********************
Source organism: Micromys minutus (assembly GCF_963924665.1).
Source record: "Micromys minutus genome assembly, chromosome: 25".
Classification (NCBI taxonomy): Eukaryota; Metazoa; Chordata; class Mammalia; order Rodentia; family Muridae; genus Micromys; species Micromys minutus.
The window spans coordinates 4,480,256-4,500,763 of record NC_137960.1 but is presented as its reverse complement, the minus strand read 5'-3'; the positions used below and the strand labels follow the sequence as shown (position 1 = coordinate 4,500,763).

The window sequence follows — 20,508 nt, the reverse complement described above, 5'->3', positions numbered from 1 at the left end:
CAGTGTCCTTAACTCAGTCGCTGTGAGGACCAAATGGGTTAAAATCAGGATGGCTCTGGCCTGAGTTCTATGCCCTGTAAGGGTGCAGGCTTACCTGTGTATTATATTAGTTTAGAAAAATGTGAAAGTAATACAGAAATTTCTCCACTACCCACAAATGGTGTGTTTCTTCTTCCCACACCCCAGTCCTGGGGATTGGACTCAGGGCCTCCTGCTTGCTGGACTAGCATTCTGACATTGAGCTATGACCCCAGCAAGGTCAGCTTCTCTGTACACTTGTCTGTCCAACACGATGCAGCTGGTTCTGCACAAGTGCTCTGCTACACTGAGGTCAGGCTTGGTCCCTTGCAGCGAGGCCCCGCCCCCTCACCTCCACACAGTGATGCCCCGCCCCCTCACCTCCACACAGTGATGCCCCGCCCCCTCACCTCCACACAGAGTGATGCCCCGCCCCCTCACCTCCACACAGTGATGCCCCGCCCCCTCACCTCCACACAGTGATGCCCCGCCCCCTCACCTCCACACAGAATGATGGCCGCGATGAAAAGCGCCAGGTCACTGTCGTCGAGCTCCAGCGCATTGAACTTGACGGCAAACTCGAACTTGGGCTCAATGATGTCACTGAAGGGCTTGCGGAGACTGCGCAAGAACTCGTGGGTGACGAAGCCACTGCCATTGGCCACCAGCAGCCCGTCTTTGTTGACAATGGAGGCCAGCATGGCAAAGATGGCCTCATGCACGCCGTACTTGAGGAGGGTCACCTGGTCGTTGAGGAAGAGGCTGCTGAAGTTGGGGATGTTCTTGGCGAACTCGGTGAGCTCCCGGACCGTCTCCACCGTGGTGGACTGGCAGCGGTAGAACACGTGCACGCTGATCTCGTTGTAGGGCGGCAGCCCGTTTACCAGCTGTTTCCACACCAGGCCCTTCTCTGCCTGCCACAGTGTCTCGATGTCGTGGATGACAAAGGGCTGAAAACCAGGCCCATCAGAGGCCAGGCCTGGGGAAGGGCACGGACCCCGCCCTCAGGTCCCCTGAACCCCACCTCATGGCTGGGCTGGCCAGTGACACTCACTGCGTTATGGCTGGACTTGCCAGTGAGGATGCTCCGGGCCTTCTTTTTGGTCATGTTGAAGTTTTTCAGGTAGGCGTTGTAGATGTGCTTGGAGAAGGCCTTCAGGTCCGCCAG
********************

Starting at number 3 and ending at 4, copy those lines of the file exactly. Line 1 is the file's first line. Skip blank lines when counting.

Classification (NCBI taxonomy): Eukaryota; Metazoa; Chordata; class Mammalia; order Rodentia; family Muridae; genus Micromys; species Micromys minutus.
The window spans coordinates 4,480,256-4,500,763 of record NC_137960.1 but is presented as its reverse complement, the minus strand read 5'-3'; the positions used below and the strand labels follow the sequence as shown (position 1 = coordinate 4,500,763).